Introducing Your Dressage Horse to the Double Bridle

Gina Smith explains how to begin incorporating the double bridle in your work when your horse is ready for it.
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Assuming your horse is going well in the snaffle bridle and is accepting the Second Level work easily, you can introduce the double bridle. Schedule a light day for riding when you first use it—a relaxed situation such as hacking out or an easy work day. Don’t try to teach him something new or fix a problem. I try to keep horses as comfortable as possible for this introduction.

introduce horse to double bridle

(Photo by Amy K. Dragoo) 

A double bridle has two bits. The bridoon is a snaffle, and the curb is an unjointed mouthpiece with a port—the portion that curves upward in the center of the mouthpiece under which the horse’s tongue fits. The bridoon works the same way your regular snaffle does and should fit much the same. A single-jointed bridoon has more of a “nut-cracker effect” than the double-jointed bridoon does. The bridoon needs to be as similar to your regular snaffle as possible. If your snaffle is a double-jointed loose ring, then use a bridoon similar to that. However, the bridoon should be thinner than your regular snaffle to leave room for the curb bit in the horse’s mouth. Often the bridoon will be a quarter to a half inch longer than your regular snaffle, so it does not pinch your horse’s lips. Sometimes the regular snaffle is used in place of the bridoon, but since the rings are larger than those of the bridoon, it does not look as comfortable and can take away from the picture of the double bridle fitting well.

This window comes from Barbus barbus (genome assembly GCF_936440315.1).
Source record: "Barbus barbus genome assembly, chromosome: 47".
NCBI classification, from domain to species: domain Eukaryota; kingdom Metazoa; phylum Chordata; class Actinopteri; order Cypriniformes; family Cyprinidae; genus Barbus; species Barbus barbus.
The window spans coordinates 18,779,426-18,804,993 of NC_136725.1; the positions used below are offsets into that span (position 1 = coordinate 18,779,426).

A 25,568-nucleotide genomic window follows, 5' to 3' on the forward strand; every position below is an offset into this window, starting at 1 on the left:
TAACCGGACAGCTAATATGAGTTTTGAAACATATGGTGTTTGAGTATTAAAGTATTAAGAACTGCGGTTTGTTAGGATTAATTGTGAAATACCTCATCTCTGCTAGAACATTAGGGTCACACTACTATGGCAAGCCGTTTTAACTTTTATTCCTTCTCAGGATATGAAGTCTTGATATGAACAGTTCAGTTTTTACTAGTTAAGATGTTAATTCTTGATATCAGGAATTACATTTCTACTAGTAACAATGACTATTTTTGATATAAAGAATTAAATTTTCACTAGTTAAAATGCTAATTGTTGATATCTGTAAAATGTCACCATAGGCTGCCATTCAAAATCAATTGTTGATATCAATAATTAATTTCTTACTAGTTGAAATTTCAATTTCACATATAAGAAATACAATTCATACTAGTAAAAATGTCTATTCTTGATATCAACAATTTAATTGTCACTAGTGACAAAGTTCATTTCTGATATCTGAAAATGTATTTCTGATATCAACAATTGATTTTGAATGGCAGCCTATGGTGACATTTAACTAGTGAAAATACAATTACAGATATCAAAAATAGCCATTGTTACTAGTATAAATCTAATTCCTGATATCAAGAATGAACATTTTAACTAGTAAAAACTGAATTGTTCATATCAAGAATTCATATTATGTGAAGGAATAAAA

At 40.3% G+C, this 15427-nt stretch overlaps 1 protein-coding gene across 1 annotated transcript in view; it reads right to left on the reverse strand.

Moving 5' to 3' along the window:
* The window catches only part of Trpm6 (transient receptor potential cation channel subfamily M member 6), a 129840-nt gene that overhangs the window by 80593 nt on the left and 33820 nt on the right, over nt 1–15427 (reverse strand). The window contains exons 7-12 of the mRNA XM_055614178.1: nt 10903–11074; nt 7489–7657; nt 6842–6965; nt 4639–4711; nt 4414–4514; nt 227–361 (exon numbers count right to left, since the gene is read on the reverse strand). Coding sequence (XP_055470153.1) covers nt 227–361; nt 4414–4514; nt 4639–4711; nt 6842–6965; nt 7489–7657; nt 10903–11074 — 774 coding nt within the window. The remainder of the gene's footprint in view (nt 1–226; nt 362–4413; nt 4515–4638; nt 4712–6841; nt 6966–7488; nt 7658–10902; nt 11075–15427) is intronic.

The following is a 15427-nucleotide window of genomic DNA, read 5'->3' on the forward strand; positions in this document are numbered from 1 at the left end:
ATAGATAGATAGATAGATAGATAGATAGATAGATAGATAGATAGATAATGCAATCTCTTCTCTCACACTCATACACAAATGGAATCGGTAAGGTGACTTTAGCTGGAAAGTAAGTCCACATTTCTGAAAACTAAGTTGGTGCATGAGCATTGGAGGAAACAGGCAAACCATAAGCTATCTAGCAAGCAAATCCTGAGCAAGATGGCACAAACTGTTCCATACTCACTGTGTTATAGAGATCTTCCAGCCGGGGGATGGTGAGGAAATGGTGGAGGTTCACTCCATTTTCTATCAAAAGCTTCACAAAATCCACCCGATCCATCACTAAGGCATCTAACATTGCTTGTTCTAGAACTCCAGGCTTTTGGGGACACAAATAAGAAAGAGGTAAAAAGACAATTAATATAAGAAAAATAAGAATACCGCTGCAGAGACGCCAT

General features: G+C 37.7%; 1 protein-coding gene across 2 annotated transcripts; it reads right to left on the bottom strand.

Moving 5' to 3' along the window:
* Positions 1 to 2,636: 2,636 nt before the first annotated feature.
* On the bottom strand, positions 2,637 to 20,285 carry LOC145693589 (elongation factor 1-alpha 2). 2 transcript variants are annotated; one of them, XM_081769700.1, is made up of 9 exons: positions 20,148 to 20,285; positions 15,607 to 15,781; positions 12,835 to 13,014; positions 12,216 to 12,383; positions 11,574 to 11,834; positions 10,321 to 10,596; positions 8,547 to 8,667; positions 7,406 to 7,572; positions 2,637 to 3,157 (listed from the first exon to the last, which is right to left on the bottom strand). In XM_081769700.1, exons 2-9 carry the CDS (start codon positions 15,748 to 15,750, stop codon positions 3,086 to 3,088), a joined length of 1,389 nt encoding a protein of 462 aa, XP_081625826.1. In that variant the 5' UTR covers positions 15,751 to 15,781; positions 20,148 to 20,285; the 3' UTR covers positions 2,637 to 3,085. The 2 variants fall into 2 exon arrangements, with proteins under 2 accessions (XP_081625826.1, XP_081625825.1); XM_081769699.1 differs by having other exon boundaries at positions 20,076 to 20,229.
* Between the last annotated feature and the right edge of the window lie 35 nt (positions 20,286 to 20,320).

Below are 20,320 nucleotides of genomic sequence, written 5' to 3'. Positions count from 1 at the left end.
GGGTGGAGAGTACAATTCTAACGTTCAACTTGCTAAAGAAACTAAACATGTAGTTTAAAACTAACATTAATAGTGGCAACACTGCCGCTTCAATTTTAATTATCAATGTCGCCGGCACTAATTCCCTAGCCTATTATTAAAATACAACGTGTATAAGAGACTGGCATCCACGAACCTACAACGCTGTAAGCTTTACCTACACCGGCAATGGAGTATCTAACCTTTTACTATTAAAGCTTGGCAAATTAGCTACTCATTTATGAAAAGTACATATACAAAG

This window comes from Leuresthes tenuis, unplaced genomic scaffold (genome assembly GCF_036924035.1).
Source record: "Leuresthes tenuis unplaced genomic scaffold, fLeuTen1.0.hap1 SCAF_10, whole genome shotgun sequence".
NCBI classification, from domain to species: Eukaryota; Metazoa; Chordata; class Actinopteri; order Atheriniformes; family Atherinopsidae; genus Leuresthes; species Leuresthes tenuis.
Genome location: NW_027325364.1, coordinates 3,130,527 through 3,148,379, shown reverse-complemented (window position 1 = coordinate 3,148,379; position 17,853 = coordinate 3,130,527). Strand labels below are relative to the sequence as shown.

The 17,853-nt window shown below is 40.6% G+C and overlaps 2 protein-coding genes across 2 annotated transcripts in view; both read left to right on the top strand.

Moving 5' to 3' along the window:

There are many options for curb bits. I have collected quite a few different bits over the years and have had the opportunity to try these on horses to find the best fit. Since bits are expensive, ask your horsey friends if they have any you could borrow to try out before buying. Some tack stores will even let you try a few different bits before you buy, which is great and something I recommend.